Central banks recognize that financial stability can be jeopardised even if there is price and macroeconomic stability. What is needed is not more regulation but sharper regulation of the financial system” - DEEPAK MOHANTY (executive director at RBI). Introduction
Banking and financial crisis have been a common phenomenon throughout the modern economic history of mankind. Since the great depression of 1929, the world has witnessed hundreds of such crisis and the frequency of the crisis has increased over time. According to a World Bank study of 2001, there were as many as 112 systemic banking crises from the late 1970s until 2001. Most of them, including the current one, have shared some common features: each started with a hasty process of financial sector reforms, which not only created a vacuum in terms of regulations but also deteriorated the basic economic fundamentals though massive inflows of foreign capital and finally ended up with a change in investor expectations and a consequent mess in the financial markets. Although, India was able to avoid the first round of adverse effects on account of its banks not being overly exposed to sub-prime lending, the second-round impact however, affected India quite badly. After a long spell of growth, the Indian economy is experiencing a downturn. Industrial growth is faltering, inflation remains at double-digit levels, the current account deficit is widening, foreign exchange reserves are depleting and the rupee is depreciating. The Sensex fell from its closing peak of 20,873 on January 8 2008, to less than 10,000 by October 17, 2008.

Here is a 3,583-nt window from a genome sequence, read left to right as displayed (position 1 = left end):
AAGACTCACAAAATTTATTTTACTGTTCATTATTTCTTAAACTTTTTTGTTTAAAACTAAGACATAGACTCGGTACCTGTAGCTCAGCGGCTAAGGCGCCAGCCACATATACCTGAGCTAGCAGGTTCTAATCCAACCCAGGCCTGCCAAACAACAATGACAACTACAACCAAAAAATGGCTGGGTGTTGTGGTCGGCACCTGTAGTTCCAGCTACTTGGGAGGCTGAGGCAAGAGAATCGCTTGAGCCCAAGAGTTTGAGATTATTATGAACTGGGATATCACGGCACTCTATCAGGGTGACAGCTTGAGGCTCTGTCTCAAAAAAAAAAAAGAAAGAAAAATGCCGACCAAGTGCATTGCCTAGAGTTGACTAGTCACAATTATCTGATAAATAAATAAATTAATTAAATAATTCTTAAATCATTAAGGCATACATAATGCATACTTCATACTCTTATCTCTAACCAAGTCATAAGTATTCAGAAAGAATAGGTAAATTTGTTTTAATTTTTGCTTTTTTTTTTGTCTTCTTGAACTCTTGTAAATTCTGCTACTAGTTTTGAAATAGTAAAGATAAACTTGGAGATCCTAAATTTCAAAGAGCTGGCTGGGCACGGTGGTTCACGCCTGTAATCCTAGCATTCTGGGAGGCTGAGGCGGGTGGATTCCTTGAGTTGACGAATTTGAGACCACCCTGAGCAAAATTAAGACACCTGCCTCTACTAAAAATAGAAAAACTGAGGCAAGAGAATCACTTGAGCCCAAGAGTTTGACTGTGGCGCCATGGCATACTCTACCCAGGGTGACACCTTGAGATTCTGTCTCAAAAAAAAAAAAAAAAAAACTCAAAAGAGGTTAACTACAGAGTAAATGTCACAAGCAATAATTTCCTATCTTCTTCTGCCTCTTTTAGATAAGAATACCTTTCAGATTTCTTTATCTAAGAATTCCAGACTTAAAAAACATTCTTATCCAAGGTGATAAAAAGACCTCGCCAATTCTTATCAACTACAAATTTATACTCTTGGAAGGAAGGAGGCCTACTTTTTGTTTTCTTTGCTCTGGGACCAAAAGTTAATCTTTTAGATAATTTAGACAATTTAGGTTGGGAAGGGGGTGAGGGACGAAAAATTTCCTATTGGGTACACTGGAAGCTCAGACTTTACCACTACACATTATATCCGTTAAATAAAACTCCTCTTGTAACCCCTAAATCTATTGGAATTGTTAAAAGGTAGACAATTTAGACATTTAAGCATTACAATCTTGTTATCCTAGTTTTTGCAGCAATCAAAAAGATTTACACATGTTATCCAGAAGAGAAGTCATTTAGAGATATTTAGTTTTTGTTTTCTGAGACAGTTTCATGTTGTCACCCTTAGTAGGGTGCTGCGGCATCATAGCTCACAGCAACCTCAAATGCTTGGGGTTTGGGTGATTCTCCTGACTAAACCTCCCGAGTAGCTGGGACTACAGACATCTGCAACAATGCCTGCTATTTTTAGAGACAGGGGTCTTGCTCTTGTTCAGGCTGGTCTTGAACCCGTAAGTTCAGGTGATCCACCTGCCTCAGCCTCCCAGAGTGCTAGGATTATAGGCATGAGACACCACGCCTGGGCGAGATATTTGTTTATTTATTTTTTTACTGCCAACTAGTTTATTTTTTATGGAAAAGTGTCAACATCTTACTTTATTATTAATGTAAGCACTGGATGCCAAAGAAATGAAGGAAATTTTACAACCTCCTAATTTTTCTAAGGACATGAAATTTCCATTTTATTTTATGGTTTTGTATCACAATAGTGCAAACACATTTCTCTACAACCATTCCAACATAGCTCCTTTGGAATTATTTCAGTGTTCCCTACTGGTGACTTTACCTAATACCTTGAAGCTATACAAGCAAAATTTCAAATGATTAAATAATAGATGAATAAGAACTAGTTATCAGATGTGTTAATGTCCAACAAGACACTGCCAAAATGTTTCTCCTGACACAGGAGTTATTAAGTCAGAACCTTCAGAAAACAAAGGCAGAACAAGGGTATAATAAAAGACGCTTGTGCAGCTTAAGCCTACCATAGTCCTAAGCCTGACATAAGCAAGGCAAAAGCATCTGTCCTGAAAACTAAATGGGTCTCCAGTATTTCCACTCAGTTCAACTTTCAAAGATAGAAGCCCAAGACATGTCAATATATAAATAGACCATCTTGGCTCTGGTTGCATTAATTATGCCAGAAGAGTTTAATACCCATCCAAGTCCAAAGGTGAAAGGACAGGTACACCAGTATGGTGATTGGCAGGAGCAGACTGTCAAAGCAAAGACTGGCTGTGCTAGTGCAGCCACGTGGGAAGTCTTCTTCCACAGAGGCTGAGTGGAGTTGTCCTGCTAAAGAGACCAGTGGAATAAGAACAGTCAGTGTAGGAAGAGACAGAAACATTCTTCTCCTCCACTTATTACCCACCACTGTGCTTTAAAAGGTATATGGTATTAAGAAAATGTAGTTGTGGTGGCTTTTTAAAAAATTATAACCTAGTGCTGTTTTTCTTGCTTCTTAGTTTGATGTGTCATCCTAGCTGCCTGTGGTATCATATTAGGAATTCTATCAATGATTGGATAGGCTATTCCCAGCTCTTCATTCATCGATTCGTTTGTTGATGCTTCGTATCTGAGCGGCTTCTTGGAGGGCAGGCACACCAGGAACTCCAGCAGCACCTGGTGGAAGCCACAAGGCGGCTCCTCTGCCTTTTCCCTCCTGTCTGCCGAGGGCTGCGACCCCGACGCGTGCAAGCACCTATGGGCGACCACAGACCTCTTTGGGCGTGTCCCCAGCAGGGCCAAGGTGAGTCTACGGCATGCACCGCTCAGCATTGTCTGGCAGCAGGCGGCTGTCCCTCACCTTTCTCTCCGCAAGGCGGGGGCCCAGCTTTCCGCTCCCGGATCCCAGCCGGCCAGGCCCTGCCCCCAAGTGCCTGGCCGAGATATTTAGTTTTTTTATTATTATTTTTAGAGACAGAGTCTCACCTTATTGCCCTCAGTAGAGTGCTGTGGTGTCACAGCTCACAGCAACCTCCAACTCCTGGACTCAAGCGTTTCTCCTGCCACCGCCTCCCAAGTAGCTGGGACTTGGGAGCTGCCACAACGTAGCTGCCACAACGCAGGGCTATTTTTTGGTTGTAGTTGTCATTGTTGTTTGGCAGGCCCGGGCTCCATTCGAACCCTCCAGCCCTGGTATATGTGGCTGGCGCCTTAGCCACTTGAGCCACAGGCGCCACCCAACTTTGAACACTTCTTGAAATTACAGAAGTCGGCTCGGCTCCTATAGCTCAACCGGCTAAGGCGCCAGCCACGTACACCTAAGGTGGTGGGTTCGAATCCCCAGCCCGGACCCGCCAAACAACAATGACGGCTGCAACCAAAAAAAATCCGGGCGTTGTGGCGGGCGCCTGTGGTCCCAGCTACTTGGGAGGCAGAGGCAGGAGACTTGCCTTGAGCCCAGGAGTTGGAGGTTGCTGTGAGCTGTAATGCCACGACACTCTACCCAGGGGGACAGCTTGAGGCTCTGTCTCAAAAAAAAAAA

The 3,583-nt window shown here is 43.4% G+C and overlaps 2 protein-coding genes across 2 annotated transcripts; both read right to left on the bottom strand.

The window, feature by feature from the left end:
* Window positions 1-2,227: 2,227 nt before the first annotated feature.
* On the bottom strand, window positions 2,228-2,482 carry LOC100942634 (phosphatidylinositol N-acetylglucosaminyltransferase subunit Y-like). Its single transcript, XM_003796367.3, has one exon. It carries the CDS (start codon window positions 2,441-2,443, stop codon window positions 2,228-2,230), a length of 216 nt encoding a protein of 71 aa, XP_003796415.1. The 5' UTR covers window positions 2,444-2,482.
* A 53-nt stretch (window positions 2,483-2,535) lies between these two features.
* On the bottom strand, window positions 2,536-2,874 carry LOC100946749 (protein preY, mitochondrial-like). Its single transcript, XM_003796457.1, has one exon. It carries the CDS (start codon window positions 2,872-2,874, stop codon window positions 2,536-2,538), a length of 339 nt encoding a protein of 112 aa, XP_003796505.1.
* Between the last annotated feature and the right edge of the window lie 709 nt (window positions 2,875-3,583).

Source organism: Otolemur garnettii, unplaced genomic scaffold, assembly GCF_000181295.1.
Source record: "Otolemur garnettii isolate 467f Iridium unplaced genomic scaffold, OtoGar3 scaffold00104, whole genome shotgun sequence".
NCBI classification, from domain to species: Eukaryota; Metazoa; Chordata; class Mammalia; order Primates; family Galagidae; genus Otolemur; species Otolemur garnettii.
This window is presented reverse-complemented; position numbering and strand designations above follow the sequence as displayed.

The withdrawal by the FIIs led to a sharp depreciation of the rupee. In this uncertain environment, banks and financial institutions concerned about their balance sheets have been cutting back on credit, especially the huge volume of housing, automobile and retail credit provided to individuals. The trade deficit during the April-August has shot up to a $49.1 billion from a level of $34.5 billion in the corresponding months of the previous fiscal. Employment is worst affected during financial crisis. Impact of financial crisis on India: WHY?
India, like most other emerging market economies, has so far, not been seriously affected by the recent financial turmoil in developed economies. The Indian banking system has no direct linkage with the sub-prime mortgage assets or failed institution moreover the growth in Indian industries are mostly driven by domestic consumption and expenditure, foreign demands as measured in terms of merchandise exports account for less than 15% of the GDP, so the question arises why was India affected by the crisis? The answer to this situation is Globalization. The Indian economy is now a relatively open economy, despite the capital account not being fully open. Following facts revel this; •
The current account, as measured by the sum of current receipts and current payments, amounted to about 53% of GDP in 2007-08, up from about 19% of GDP in 1991-92. •
The capital account, the sum of gross capital inflows and outflows increased from 12% of GDP in 1990-91 to around 64% in 2007-08. •
The ratio of total external transactions (gross current account flows plus gross capital flows) to GDP, this ratio has more than doubled from 46.8 per cent in 1997-98 to 112.4 % in 2008-09. With this degree of openness, developments in international markets are bound to affect the Indian economy and policy makers have to be vigilant in order to minimize the impact of adverse international developments on the domestic economy. Impact of financial crisis on India: HOW?
With the increasing integration of the Indian economy and its financial markets with rest of the world, the country gets coupled with the downside risks from these international developments. Impact on Balance of Payments
The main impact of the global financial turmoil in India has emanated from the significant change experienced in the...
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